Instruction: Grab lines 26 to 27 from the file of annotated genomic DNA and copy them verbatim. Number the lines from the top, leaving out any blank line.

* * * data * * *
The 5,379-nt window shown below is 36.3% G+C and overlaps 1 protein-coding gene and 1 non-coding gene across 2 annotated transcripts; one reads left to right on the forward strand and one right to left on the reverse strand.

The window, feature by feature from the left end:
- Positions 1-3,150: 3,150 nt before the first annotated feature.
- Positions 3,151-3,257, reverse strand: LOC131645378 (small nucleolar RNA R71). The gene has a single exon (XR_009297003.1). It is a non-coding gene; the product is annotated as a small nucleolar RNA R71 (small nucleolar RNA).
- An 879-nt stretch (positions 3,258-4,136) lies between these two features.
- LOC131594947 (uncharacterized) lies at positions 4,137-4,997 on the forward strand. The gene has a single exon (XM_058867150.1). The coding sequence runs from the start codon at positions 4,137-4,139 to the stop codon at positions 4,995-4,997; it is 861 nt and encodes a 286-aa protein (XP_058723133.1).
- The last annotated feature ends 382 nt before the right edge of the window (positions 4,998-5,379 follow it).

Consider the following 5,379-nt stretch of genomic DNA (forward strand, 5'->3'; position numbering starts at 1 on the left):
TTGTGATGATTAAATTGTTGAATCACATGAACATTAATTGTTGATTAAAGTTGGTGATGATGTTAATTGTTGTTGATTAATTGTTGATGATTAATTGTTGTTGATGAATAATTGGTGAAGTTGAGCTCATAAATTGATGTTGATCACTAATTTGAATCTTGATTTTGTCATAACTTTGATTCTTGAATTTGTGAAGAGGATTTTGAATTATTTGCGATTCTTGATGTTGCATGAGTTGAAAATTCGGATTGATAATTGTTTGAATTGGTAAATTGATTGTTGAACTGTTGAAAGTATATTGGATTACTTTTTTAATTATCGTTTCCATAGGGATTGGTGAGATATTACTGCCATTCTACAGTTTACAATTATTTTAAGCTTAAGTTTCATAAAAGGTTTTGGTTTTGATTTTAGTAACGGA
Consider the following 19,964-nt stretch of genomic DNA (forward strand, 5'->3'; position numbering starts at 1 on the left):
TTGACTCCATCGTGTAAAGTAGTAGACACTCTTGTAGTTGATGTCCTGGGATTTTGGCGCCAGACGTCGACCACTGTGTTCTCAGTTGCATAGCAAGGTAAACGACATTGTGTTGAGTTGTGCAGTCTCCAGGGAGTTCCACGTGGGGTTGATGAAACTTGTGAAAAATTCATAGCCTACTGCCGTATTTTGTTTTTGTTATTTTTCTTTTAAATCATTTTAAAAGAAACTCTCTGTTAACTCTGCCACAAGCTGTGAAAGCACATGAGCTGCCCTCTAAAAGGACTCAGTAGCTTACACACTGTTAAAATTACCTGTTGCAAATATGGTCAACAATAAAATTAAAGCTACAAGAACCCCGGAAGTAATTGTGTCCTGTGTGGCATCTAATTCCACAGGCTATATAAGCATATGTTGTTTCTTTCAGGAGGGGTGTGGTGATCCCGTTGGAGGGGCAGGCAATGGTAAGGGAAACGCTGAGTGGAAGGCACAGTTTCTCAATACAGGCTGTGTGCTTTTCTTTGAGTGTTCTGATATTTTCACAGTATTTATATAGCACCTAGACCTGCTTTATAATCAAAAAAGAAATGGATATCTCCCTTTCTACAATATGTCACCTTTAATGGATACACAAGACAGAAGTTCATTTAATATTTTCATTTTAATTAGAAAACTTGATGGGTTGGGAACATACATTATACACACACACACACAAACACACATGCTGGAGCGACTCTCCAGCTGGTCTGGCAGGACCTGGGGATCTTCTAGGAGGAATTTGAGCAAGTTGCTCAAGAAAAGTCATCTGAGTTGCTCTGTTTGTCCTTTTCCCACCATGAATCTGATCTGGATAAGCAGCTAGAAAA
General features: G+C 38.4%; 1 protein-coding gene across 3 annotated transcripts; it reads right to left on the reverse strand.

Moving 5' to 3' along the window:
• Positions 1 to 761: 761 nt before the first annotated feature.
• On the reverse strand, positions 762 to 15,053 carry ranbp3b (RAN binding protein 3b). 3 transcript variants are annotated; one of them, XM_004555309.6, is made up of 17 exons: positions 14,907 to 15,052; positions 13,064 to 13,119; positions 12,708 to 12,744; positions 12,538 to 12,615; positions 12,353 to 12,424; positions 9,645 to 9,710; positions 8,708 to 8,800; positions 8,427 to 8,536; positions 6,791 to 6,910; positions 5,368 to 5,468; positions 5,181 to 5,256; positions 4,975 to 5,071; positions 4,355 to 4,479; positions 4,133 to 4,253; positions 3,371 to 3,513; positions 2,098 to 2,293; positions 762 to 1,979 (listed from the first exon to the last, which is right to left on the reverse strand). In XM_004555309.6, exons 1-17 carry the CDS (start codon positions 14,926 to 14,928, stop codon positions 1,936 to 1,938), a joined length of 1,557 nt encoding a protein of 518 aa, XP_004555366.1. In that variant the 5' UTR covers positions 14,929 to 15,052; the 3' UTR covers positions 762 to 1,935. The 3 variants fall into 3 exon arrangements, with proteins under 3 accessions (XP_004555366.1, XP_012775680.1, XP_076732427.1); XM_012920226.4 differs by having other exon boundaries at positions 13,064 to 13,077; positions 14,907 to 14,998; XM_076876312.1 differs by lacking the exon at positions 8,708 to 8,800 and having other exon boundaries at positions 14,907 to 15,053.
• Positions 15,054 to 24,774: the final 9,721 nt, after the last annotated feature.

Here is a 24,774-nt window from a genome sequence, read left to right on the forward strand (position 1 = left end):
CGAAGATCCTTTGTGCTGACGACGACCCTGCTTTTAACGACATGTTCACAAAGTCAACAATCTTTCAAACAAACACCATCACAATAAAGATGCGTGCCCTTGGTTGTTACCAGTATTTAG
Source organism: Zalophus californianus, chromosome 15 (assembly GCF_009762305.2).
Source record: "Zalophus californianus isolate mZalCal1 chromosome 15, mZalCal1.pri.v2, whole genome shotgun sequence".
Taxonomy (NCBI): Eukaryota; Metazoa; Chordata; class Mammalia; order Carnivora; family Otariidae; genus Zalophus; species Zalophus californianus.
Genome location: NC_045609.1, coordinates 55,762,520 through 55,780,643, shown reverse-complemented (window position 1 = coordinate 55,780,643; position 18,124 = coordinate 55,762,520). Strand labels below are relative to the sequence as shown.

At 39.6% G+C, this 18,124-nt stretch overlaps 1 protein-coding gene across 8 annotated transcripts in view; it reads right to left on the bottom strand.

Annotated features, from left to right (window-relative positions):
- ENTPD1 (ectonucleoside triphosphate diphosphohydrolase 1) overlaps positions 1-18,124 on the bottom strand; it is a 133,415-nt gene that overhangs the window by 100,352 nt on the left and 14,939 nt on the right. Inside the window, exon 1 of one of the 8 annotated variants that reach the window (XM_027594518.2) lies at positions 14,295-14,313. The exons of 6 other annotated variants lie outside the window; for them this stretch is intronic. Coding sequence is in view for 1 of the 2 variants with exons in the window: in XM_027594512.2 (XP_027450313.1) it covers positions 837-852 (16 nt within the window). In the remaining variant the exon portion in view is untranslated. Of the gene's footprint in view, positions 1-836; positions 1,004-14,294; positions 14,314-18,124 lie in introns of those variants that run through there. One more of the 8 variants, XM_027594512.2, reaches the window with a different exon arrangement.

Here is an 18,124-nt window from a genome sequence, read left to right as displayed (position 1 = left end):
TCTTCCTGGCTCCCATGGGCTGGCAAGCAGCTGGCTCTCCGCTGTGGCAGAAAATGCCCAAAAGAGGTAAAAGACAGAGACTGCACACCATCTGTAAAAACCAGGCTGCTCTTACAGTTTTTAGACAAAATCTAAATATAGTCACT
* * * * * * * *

Here is an 18,124-nt window from a genome sequence, read left to right as displayed (position 1 = left end):
TCTTCCTGGCTCCCATGGGCTGGCAAGCAGCTGGCTCTCCGCTGTGGCAGAAAATGCCCAAAAGAGGTAAAAGACAGAGACTGCACACCATCTGTAAAAACCAGGCTGCTCTTACAGTTTTTAGACAAAATCTAAATATAGTCACT